But, of course, Emily is boring. Her character is supposed to incarnate a “basic bitch,” as she self-identifies at one point. Her getting up again and again with the same verve, solving problems and winning back customers with the same simple smile, is just as predictable and assimilated as the story itself. At the same time, however, Mathieu tells us that it is precisely this predictability of success that makes the charm of Emily in Paris. When everything around you whoops crisis, defeat, and precariousness, who wouldn’t want to take refuge in such a story?

Emily in Paris is by no means the only cultural product attempt to compensate for the permanent crisis we are living through by rigidly insisting on the narrative of middle-class success. Another example is Sofia Coppola’s latest film, On the Rocks. Laura, a successful young author sitting at her huge writing desk in her huge SoHo loft, suddenly starts imagining that her equally successful tech entrepreneur husband is cheating on her. In addition, her rich father, played by Bill Murray, convinces her that all men are the same and cannot live monogamously. The evidence piles up until both characters and the audience reach the consensus that Laura is being cheated on. The expected surprise in the end is that Laura only fabricated all this: her husband is faithful, he loves her, and everything is fine. The ensuing quarrel with her father is quickly resolved, and she writes her second book. The problem is not only that Coppola manages to make even Murray look dull and inauthentic. The resulting portrait of an upper-middle class that has to hallucinate its problems for want of any real ones is ultimately suffocating in its own boredom.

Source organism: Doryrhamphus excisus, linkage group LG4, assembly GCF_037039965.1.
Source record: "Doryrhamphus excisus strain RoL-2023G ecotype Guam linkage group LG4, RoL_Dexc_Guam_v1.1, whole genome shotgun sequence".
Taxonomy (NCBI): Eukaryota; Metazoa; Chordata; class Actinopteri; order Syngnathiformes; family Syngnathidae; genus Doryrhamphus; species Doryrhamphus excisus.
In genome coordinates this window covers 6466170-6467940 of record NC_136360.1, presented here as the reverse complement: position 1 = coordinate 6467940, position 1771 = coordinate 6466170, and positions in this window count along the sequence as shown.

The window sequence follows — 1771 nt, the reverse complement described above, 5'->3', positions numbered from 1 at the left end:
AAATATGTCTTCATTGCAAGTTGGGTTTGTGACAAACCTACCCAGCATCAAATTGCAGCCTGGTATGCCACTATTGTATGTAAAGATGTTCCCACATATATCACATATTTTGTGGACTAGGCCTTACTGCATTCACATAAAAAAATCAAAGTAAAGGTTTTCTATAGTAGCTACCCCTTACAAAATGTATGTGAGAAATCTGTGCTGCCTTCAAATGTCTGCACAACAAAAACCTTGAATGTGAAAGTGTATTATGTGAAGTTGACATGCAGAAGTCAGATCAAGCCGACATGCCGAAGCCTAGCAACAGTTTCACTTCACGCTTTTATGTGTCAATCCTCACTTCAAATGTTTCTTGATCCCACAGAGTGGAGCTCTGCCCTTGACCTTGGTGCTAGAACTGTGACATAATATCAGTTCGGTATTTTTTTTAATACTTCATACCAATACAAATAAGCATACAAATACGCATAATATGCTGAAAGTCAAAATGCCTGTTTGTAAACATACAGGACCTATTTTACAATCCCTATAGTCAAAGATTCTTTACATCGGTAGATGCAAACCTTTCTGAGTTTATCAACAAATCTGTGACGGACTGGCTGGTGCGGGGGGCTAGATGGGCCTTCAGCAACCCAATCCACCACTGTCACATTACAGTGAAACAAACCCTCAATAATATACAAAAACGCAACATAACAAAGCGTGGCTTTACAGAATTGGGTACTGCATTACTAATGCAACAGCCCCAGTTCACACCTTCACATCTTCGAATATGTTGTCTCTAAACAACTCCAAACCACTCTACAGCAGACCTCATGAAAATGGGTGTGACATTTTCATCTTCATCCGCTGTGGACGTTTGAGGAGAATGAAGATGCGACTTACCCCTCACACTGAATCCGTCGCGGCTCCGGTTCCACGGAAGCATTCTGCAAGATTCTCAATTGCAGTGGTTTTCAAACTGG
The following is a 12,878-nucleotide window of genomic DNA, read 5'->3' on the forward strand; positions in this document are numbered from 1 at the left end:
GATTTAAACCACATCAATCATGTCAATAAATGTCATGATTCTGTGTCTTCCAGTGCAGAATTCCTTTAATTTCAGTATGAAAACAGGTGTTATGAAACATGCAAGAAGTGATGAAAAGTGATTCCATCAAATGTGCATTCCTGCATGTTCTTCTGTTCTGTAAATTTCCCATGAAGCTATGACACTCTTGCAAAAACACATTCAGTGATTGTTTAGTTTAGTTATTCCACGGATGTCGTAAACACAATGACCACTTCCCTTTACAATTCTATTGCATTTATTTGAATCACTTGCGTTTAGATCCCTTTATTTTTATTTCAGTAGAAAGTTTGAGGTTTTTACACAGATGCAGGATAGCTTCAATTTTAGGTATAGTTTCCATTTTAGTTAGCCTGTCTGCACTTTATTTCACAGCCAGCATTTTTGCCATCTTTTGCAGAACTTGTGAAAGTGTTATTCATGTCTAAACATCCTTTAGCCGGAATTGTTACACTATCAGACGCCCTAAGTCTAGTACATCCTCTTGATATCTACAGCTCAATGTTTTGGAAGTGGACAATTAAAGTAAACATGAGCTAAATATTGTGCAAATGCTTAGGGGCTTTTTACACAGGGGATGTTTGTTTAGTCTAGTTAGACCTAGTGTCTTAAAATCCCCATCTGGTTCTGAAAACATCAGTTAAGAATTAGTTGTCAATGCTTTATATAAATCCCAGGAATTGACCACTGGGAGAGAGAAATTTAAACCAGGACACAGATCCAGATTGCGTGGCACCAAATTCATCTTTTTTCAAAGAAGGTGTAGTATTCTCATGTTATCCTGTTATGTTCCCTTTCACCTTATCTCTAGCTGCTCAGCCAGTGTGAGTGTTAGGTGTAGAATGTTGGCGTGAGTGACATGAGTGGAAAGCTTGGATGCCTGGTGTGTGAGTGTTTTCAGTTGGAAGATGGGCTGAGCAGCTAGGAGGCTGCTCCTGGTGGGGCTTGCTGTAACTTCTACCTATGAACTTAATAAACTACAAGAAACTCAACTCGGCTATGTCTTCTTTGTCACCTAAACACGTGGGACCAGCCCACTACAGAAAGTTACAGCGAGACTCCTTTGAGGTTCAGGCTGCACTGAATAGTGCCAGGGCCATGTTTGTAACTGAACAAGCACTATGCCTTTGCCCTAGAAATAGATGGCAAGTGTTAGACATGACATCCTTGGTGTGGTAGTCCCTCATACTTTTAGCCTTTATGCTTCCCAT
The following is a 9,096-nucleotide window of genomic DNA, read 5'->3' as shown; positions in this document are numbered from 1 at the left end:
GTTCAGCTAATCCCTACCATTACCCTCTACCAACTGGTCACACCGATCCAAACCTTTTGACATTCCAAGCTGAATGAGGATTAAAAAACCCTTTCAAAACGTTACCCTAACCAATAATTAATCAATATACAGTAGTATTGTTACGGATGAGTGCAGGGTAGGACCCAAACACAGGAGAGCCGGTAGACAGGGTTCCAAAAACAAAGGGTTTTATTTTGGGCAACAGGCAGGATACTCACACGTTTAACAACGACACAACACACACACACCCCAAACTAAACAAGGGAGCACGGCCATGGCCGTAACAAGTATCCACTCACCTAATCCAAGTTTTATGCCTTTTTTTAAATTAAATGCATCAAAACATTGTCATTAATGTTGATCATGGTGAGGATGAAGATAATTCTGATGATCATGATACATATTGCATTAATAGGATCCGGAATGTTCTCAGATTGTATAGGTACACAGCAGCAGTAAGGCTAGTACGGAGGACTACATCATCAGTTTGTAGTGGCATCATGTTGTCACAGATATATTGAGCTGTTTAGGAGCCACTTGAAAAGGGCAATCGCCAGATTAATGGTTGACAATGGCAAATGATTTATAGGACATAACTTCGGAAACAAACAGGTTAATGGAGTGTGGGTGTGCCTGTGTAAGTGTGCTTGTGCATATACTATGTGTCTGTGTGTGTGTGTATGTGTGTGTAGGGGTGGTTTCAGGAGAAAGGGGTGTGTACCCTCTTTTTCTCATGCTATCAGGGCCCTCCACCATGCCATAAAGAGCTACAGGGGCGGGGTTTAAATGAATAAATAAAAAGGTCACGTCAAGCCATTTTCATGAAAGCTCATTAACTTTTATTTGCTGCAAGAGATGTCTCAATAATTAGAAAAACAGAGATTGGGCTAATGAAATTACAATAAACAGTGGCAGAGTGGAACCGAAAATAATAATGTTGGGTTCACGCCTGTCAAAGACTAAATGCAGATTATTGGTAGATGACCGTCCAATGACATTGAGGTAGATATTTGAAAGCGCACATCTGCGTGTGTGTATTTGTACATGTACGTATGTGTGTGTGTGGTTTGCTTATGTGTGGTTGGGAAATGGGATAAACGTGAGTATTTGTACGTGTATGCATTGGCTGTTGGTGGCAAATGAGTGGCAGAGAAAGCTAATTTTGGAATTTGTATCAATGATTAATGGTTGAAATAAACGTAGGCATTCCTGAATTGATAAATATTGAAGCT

Another touch point in the “winners” genre and an implicit reference point for Star is Troop Beverly Hills (1989), an initial flop that went on to achieve cult status during the Clinton years. Shelley Long plays a rich housewife who is left by her husband for a younger woman. All alone and bored in her mansion, she decides to give her existence new meaning by establishing the first girl scout group in Beverly Hills. Dressed in iconic costume design by Theadora Van Runkle, the girls set themselves the ambitious goal of winning the annual Jamboree. Despite the hostility by the children from the poorer parts of the city (they make fun of their tailor-made uniforms, among other things), the girls keep their eyes on the prize thanks to the generous support of their dictator and billionaire parents. In the final competition, things get messy: the archenemies cheat, and the now disciplined girls from Beverly Hills win. Moreover, Long’s character reunites with her husband. Just in time for the fall of the Berlin Wall, the triumph of liberalism, and the supposed end of history, Troop Beverly Hills anticipated the tautological narrative of watching winners win.

But where class antagonism is still visible in satirical form in Troop Beverly Hills, here Star manages to make it disappear entirely. To do so, he borrows a move from the so-called culture wars of the 1990s, transfiguring the struggle over material inequality into a conflict over cultural values — and suddenly there are no more losers, or rather, they are simply not talked about anymore.

What Emily in Paris promises — and just in time for the Biden victory — is a world without losers, and with it a withdrawal from reality. It promises a retreat into the fiction of a classless world where the lush fruits of globalization are forever available to be reaped, and where we can all march from one success to the next — a comfort compensating for the daily experiences of precarity, insecurity, and austerity, prophesized as supposedly inevitable.

Instead of ignoring the realities of our world, as the shows asks us, however, we must read it as a symptom of liberalism’s failure to deliver its promised lands. This also means that there is ample space for finding new ways of telling the conflict between the ones who win and the ones who lose.